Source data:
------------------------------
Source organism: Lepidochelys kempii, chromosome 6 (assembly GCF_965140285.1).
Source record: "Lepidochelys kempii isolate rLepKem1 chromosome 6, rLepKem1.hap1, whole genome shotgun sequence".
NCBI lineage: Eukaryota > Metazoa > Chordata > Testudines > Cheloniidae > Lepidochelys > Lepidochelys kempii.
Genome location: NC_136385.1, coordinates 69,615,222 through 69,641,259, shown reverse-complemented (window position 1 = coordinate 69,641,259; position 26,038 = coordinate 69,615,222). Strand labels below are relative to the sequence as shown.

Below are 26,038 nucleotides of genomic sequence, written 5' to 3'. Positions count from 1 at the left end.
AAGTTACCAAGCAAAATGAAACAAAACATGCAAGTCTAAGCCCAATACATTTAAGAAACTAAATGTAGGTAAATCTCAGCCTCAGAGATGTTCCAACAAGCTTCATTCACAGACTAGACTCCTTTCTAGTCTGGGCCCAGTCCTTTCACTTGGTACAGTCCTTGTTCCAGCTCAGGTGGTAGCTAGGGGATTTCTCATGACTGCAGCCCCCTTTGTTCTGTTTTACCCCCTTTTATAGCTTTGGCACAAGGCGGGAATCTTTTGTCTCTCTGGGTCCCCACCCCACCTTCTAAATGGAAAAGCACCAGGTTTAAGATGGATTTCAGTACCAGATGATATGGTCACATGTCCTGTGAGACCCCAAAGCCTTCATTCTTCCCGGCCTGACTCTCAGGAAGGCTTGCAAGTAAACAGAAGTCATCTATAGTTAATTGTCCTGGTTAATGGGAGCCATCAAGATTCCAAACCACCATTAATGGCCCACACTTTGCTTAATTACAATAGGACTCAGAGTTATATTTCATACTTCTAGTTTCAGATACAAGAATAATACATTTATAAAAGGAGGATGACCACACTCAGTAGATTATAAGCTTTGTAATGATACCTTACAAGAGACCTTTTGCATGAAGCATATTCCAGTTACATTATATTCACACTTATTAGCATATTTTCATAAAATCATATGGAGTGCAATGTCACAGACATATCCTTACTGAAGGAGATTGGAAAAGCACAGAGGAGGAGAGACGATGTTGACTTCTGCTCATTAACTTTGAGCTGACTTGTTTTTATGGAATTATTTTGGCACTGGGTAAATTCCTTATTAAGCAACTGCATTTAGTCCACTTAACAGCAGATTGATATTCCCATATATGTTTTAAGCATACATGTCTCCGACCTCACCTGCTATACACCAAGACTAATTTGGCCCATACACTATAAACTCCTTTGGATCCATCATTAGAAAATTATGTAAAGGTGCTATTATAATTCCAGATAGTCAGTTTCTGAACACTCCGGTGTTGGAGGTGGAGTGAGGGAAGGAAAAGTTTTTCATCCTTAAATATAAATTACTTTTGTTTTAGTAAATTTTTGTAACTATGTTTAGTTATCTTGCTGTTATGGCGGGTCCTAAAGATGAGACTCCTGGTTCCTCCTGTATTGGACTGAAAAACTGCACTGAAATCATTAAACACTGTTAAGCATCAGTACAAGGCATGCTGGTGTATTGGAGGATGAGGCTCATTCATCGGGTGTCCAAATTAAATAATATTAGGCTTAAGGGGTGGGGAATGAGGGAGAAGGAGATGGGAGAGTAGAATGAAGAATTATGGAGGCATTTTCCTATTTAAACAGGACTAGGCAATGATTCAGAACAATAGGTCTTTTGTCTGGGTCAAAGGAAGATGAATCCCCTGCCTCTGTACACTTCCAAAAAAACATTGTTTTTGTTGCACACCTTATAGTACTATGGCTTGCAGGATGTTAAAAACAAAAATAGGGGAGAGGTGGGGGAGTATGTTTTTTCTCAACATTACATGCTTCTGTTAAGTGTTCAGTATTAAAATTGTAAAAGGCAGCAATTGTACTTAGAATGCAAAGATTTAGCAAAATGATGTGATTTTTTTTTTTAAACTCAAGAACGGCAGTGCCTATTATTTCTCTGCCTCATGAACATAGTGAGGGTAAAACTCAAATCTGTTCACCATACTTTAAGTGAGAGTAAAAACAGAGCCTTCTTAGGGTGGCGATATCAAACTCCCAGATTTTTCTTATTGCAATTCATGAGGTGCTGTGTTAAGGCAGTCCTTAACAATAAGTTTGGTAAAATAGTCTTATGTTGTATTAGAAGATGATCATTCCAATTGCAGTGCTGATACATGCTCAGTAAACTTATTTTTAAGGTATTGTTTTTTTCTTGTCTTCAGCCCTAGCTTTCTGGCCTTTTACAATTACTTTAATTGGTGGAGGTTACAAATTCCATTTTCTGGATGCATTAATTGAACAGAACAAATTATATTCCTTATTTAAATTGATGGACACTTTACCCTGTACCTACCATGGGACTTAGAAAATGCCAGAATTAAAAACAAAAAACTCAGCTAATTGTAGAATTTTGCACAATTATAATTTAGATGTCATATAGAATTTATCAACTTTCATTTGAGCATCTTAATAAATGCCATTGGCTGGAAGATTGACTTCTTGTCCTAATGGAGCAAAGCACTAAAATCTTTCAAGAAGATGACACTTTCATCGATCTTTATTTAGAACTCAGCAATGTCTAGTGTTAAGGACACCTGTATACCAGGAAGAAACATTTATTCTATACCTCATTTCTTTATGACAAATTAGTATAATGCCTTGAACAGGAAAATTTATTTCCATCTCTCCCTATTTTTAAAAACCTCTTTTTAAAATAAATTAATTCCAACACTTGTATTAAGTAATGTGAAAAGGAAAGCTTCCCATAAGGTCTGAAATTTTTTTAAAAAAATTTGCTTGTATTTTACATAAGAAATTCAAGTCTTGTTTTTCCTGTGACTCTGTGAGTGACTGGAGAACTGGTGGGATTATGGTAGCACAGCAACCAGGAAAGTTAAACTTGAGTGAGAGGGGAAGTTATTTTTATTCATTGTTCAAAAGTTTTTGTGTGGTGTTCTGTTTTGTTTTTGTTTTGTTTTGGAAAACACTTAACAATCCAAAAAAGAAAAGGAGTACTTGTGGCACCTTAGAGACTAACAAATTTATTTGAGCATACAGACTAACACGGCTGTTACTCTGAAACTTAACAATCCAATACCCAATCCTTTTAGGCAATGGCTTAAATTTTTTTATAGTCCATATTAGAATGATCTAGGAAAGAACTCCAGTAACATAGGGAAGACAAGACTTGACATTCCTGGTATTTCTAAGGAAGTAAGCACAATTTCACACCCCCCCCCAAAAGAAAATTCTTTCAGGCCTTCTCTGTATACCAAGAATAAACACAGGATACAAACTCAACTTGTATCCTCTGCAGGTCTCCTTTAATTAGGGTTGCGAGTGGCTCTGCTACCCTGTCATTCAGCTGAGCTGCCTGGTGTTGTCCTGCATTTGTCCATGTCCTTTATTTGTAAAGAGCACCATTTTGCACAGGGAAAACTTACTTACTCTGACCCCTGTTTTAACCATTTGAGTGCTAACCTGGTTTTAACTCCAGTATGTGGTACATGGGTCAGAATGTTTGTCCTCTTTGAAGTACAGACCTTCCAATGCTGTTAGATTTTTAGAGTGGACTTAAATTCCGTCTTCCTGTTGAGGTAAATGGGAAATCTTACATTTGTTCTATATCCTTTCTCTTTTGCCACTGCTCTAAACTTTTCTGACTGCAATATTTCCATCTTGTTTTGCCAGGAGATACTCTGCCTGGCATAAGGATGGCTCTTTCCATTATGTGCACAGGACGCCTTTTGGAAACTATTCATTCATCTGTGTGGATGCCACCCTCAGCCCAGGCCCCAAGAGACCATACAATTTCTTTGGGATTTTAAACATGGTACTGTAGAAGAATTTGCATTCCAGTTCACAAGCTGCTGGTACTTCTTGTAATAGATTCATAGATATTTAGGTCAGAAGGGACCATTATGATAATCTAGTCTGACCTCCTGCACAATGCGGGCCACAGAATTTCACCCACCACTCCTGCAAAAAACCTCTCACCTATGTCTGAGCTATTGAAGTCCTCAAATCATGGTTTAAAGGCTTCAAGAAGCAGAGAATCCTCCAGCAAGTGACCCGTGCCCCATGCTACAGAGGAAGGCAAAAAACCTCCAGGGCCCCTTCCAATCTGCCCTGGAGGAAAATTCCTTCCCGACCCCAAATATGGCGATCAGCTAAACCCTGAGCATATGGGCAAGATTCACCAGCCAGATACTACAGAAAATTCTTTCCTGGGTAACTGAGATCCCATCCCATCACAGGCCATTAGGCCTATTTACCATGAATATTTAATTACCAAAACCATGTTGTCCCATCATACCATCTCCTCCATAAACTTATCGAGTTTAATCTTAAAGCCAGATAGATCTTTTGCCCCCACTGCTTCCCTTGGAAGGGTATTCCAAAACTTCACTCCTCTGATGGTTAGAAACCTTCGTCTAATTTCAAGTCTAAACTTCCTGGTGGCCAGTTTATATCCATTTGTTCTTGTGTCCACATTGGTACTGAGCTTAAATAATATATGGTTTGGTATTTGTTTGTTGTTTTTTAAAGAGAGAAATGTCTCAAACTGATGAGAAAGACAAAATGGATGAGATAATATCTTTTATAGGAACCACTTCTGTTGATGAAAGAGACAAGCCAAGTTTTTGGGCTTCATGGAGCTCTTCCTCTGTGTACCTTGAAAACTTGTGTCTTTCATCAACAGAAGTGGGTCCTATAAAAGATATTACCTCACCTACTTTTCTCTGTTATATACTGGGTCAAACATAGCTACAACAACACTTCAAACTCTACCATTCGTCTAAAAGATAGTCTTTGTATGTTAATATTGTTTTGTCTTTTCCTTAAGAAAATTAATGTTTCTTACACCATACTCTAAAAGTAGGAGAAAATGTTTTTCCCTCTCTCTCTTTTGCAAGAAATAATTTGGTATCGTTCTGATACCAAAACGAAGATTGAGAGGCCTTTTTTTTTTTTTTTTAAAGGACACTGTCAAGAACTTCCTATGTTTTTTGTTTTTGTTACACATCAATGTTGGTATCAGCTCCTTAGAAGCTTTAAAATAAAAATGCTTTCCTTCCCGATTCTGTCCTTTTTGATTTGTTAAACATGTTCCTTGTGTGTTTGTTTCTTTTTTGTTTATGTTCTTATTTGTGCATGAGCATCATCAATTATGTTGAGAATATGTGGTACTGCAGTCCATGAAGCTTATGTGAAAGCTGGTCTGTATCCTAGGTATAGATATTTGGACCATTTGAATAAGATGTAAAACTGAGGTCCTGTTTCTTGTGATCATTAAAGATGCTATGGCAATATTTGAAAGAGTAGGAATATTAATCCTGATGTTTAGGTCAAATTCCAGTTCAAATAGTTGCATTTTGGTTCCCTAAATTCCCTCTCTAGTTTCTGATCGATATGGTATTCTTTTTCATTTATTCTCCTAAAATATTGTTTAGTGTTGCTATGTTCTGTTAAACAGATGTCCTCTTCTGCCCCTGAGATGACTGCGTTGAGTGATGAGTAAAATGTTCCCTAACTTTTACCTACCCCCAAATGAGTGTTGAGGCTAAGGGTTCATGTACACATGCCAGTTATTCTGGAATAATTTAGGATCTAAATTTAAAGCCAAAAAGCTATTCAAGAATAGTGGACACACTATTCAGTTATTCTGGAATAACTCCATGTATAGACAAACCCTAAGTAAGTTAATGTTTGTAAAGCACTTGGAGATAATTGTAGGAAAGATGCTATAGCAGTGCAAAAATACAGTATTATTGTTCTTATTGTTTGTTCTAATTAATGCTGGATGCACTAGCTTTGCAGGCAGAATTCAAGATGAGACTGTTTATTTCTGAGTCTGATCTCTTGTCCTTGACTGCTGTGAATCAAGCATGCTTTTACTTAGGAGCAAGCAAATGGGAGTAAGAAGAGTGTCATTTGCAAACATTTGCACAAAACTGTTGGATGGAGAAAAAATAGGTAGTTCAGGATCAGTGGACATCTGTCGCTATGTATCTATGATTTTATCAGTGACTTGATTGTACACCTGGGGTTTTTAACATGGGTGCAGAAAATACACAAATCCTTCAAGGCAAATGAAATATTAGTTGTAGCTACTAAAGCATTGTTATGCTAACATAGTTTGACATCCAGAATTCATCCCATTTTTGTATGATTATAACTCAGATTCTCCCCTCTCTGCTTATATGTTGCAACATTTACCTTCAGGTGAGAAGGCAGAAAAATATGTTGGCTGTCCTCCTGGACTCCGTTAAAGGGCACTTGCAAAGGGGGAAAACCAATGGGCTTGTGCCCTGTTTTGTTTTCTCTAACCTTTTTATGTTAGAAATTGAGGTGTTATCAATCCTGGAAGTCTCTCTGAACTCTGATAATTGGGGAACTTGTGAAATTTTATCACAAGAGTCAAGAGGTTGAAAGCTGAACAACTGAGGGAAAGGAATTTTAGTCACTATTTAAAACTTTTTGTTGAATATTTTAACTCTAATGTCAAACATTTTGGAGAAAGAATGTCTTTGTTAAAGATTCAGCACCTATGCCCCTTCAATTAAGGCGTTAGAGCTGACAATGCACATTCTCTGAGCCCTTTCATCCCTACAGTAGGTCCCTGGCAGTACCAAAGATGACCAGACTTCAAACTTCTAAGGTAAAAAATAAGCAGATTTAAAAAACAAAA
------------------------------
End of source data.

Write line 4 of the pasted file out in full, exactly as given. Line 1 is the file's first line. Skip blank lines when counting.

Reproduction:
Genome location: NC_136385.1, coordinates 69,615,222 through 69,641,259, shown reverse-complemented (window position 1 = coordinate 69,641,259; position 26,038 = coordinate 69,615,222). Strand labels below are relative to the sequence as shown.